The Carbon Cycle

The Carbon Cycle - tremendous carbon sink. Human activity...

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The Carbon Cycle Plants may be viewed as carbon sinks , removing carbon dioxide from the atmosphere and oceans by fixing it into organic chemicals. Plants also produce some carbon dioxide by their respiration, but this is quickly used by photosynthesis. Plants also convert energy from light into chemical energy of C-C covalent bonds. Animals are carbon dioxide producers that derive their energy from carbohydrates and other chemicals produced by plants by the process of photosynthesis. The balance between the plant carbon dioxide removal and animal carbon dioxide generation is equalized also by the formation of carbonates in the oceans. This removes excess carbon dioxide from the air and water (both of which are in equilibrium with regard to carbon dioxide). Fossil fuels, such as petroleum and coal, as well as more recent fuels such as peat and wood generate carbon dioxide when burned. Fossil fuels are formed ultimately by organic processes, and represent also a
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Unformatted text preview: tremendous carbon sink. Human activity has greatly increased the concentration of carbon dioxide in air. This increase has led to global warming, an increase in temperatures around the world, the Greenhouse Effect. The increase in carbon dioxide and other pollutants in the air has also led to acid rain , where water falls through polluted air and chemically combines with carbon dioxide, nitrous oxides, and sulfur oxides, producing rainfall with pH as low as 4. This results in fish kills and changes in soil pH which can alter the natural vegetation and uses of the land. The Global Warming problem can lead to melting of the ice caps in Greenland and Antarctica, raising sea-level as much as 120 meters. Changes in sea-level and temperature would affect climate changes, altering belts of grain production and rainfall patterns....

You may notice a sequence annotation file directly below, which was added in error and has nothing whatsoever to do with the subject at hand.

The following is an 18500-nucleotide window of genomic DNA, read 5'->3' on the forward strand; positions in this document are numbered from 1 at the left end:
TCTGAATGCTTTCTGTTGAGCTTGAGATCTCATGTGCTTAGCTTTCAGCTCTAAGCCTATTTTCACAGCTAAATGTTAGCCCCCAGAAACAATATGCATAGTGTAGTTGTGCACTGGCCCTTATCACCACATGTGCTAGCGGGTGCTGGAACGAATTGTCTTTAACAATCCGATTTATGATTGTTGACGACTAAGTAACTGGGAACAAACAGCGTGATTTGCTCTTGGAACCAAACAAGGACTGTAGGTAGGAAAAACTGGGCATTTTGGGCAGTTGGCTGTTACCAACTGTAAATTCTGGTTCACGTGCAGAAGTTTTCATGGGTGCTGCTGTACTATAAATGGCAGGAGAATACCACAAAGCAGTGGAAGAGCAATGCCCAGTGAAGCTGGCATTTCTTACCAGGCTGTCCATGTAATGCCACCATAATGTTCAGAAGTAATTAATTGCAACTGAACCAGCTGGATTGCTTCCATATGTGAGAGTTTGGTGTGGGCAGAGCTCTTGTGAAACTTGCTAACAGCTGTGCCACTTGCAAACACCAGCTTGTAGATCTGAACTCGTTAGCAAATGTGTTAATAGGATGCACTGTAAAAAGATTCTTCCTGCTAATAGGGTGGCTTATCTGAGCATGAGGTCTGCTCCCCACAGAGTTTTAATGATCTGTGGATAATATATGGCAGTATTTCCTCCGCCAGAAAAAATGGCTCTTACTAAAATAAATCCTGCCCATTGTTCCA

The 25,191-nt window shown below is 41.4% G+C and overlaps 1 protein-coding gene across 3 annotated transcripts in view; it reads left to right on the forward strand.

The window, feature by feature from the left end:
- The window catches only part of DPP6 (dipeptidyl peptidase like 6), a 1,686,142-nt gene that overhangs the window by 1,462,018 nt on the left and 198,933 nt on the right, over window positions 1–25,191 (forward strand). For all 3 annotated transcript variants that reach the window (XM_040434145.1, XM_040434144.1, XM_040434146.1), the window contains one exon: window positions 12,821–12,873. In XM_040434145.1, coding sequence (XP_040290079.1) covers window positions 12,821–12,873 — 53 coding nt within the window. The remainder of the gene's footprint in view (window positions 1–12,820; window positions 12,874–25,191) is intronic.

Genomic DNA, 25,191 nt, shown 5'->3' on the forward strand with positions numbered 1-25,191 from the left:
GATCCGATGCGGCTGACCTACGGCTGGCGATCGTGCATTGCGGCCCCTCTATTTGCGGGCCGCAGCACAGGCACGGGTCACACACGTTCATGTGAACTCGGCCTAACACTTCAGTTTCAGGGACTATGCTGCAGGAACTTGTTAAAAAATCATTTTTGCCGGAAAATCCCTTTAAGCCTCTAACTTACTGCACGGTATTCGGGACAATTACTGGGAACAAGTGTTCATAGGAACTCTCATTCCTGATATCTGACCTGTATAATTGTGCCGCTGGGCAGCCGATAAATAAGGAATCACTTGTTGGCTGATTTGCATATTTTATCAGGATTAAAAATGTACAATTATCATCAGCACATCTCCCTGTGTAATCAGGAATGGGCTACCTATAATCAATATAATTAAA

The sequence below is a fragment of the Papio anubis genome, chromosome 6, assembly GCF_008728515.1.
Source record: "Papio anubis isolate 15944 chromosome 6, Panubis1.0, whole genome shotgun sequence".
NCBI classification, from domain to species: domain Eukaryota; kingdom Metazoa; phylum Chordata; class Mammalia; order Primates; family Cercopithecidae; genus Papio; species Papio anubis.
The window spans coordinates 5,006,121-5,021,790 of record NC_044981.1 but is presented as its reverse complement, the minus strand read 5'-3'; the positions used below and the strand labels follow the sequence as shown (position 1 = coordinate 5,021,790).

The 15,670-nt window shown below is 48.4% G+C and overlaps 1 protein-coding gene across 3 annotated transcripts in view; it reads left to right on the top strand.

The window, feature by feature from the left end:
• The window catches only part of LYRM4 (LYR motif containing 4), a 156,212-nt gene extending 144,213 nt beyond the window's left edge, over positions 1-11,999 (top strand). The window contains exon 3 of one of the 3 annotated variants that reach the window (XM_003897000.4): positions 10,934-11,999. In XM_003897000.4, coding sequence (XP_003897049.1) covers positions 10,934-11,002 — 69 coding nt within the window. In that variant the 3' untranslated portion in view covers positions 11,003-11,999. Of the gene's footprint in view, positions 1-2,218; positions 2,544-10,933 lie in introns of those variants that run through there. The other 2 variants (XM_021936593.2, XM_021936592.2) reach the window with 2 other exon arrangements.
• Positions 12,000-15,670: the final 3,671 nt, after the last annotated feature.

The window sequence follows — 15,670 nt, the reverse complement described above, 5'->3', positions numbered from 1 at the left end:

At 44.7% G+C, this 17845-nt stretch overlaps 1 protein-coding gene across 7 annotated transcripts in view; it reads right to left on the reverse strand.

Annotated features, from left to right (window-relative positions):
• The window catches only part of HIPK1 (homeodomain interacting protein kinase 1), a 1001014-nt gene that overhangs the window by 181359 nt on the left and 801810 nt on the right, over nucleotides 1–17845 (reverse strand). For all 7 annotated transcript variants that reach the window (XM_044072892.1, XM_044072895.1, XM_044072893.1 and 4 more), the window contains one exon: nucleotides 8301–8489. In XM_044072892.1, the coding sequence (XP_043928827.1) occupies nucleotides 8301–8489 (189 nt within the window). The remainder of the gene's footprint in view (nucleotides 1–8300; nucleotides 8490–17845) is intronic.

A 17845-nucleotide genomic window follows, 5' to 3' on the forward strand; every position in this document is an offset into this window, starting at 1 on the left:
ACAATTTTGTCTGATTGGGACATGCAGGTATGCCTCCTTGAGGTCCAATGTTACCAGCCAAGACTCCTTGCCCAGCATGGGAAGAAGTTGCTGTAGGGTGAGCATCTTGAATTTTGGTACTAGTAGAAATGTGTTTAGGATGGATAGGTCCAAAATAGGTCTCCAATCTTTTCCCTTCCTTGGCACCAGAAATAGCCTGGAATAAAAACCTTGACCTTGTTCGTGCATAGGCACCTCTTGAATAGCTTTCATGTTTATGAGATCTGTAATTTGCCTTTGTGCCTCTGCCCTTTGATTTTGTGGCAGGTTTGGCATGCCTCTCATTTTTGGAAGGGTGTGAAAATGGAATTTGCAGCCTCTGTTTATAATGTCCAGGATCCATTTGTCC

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This note was uploaded on 11/29/2011 for the course BIO BSC1010 taught by Professor Gwenhauner during the Fall '10 term at Broward College.

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